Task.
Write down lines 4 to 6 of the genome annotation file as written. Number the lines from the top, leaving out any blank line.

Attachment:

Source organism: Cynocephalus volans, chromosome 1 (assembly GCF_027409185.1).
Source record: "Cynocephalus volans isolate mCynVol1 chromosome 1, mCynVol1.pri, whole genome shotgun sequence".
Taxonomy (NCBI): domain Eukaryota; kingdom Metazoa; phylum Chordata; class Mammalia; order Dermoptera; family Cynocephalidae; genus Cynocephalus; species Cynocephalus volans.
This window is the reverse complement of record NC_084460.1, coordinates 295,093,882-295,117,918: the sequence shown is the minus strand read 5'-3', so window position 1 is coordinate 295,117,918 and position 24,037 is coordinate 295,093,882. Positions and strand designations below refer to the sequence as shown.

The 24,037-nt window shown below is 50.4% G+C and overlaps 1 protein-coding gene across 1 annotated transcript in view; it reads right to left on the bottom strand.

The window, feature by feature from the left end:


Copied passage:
This window is the reverse complement of record NC_084460.1, coordinates 295,093,882-295,117,918: the sequence shown is the minus strand read 5'-3', so window position 1 is coordinate 295,117,918 and position 24,037 is coordinate 295,093,882. Positions and strand designations below refer to the sequence as shown.

The 24,037-nt window shown below is 50.4% G+C and overlaps 1 protein-coding gene across 1 annotated transcript in view; it reads right to left on the bottom strand.

The window, feature by feature from the left end: